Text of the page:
Yesterday, we did normal shopping at the mall, picked up Frank's mended amplifier then had a splendid lunch at Bayte, then later snacks from the bar at Blondie before the ANAM concert at the Recital Centre with Ilyich Rivas, the young conductor. Only five people in the huge orchestra from ANAM were younger than him. They played Tchaikovsky's 'Romeo and Juliet overture', Prokofiev's 'Classical Symphony' and Shostakovich's Symphony no. 6, lucidly and sensitively and most importantly with clarity and accuracy. It's not often that the percussion section stand out, but in this performance they did. It was a fine end-of-year concert for ANAM, with a very promising collection of young musicians.

Friday, November 07, 2014


Last night, P., Frank and I had a quick meal at Yoyogi, then went to the Playhouse at the Arts Centre for the Life Like Company production of Stephen Sondheim's 'Passion'. It is a peculiar work, to say the least, about a soldier who is entangled with Fosca, a sickly, damaged woman, a very unlikely heroine, whom one UK newspaper described as 'the princess of wails'. Our hero eventually says he loves her, and she, in the words of one reviewer 'has the good grace to die promptly'. She does come back from the grave for a reprise. A good score with some mushy bits and an amazingly well-written text by James Lapine, making the totally implausible almost believable, the experience was absorbing, although two hours without a break is a big ask. Good performances by all, plus good band and conducting made it worthwhile though a bit perplexing. Why would you do it?

Wednesday, November 05, 2014

Cobbler elves

Today, I went off to the cobbler/elves, in the form of Greg P., to have my nose reattached to my reading glasses. While I was there, Greg took a new impression of my nose to create a new, better fitting one before Christmas. I am so grateful to the prosthetics department at the Royal Melbourne for treating me so well and carefully. Back home for lunch and dinner with the leftover moussaka. Thanks P.

Tuesday, November 04, 2014

Cup Day and Fascist Theatre

This morning, P. and I picked up Constantine the Corolla and went to see George P. Also, there were Justin, Lauren and Oona by coincidence. We had a good little Cup Morning party. In the evening, after a rerun of soto ayam, P. and I went to the Northcote Town Hall for 'The Trouble with Harry', a much-praised play. The play is good but unfortunately the production doesn't do it many services. For a start, there was a demand to turn up a quarter of an hour early. Why? We weren't let in until about five minutes before start time. 'To make sure everyone gets here in time,' said the man on the door. But don't all other plays have the same problem? Then, you are not let in late or let out during the mandatory ninety-minutes no interval which seems to be all there is these days. Then, you are issued with headphones which you must use to listen to the play for some reason. I think this is to increase the directorial control. In the background, you can vaguely hear audience response, but get no sense of the collective experience which normally is theatre. See below for comments on 'Meta' seen a week ago. There seems to be an erosion of the idea of audiences having a reaction on their own account and having some influence on the production through emotion, laughter or even, God help us, intervention. Let's see how this trend develops. 'The Trouble with Harry' is about a woman passing as a man trying to live a 'normal' life in a suburban street. The script is powerful and all of the cast of six give splendid performances, especially the inestimable Caroline Lee (seen recently at 45Downstairs). A more intimate production might have worked better.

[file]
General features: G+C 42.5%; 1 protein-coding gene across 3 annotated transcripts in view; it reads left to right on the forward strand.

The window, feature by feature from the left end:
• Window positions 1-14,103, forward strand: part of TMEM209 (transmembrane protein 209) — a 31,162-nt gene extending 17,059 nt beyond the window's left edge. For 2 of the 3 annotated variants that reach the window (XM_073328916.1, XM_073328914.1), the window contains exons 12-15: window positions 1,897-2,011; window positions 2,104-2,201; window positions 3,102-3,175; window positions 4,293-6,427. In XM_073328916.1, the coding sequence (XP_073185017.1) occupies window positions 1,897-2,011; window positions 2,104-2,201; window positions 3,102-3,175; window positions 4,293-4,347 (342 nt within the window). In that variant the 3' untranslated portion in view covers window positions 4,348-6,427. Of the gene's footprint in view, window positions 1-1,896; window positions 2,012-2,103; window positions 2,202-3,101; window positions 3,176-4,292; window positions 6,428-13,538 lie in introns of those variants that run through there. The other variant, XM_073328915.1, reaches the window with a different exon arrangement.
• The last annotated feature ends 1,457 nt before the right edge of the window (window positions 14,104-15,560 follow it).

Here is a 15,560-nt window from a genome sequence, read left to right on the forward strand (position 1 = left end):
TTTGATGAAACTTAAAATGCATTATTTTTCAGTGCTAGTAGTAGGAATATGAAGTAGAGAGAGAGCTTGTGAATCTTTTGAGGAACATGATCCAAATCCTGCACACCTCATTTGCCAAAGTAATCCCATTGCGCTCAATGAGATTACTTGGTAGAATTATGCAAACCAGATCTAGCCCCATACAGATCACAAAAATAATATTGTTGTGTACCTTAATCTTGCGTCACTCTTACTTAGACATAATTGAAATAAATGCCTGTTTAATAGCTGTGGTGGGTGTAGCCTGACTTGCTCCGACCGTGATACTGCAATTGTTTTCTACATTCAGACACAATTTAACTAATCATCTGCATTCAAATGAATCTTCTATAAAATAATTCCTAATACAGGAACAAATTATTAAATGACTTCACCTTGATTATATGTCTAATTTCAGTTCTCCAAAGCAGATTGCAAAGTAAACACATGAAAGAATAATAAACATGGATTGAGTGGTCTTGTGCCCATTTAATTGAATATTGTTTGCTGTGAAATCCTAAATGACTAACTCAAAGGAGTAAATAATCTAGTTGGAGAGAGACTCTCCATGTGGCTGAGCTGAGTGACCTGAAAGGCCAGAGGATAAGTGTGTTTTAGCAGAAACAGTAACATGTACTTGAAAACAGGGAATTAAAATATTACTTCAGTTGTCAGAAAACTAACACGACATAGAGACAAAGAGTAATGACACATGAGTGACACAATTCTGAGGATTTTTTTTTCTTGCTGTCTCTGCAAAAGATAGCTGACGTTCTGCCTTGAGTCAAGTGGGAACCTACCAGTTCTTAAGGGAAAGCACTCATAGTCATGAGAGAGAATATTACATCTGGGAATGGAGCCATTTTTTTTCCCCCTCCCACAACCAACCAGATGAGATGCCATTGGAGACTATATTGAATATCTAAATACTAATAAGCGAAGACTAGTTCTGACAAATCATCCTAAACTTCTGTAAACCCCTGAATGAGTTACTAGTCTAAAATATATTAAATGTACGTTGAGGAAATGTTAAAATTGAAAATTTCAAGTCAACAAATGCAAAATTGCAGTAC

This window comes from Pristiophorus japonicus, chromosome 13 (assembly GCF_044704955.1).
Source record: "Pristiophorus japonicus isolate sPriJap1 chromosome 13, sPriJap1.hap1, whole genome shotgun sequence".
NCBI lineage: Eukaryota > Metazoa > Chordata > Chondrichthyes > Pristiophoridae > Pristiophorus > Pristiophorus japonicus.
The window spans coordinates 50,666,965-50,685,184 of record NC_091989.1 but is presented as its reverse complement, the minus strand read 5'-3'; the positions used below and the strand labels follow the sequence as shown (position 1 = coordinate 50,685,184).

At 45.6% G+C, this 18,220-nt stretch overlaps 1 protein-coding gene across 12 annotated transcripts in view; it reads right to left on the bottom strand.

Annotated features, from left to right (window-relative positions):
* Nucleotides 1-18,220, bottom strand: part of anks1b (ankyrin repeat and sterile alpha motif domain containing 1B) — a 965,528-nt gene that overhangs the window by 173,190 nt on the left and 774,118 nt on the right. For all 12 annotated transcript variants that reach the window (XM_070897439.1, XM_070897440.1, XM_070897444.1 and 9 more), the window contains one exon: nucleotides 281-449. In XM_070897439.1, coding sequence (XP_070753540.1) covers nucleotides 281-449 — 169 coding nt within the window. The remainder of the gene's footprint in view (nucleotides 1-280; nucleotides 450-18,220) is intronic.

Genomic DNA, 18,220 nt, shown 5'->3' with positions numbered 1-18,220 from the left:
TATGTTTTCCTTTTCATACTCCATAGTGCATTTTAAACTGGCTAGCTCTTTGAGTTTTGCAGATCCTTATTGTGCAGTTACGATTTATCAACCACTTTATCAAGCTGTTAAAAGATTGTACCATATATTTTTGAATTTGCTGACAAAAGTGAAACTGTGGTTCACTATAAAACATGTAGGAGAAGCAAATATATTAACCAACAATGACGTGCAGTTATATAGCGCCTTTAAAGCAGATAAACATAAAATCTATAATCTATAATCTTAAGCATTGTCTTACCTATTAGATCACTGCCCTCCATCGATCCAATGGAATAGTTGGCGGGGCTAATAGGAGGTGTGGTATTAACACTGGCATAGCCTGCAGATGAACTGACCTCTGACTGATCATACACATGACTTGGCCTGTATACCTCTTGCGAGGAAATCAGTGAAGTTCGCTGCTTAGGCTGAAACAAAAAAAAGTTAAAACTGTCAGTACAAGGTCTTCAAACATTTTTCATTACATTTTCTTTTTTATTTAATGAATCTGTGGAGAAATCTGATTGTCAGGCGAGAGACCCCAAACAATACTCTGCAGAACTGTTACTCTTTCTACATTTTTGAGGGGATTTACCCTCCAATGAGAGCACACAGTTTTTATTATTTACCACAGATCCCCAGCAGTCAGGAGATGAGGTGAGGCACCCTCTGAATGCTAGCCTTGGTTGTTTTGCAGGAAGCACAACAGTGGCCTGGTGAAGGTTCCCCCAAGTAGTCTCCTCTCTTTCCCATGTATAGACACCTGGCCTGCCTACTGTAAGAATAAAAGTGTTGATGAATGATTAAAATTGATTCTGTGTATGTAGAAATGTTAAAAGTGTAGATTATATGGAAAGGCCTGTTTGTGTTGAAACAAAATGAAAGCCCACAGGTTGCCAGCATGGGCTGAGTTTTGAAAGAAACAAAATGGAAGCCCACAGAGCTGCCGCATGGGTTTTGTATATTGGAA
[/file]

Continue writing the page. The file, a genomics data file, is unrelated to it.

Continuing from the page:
Monday, November 03, 2014

Lunch at Fatto

Dad turned up fairly early this morning to go with Peter and I into town to do battle with the Cup Day parade and have lunch with the Browns. We met at Fatto, next to Hamer Hall, and had a very good lunch. I had the scallops then tuna with horseradish, followed by meringue and lemon tart with icecream. We had a good chat as the place wasn't very busy, but in spite of that, the service was a bit slow. I don't understand why as there seemed to be plenty of staff. Perhaps not in the kitchen. Back home on the train for a bit of a rest.

Commoner dinner

After a quiet day at home, though P. did cook up a storm making potato and eggplant moussaka, just doing the crossword, P. and I went to dinner at The Commoner with Neville, Ben and Kit who are visiting Melbourne for PAX AUS 2014 (?). We had dinner in the courtyard even though it was a little chilly as it was easier to talk. Everyone except me had the feed-me option and had a series of courses chosen by the chef, including two desserts. I had an onion croquette, crab and beans, and the chicken roast special, followed by mandarin and meringue. I think everyone enjoyed it, in spite of it being a small amount of difficulty getting the wheelie into the back door of the courtyard.

Saturday, November 01, 2014

Quiet day

Had a quiet day at home today after a failed attempt to pick up Harley the Corolla to go and see George P. GoGet found that another member had committed the cardinal sin: picked up the car without booking. So where Harley should have been was just a parking spot. It's the first time this has happened in years of using carshare. Usually, members are responsible and leave the car with plenty of petrol, and clean etc. I suppose there have to be some bad eggs in every collection of people. I've recheduled for Tuesday, Cup Day. We made up for it by having French Onion Soup (homemade) for lunch and I'm about to make a spicy Soto Ayam for dinner.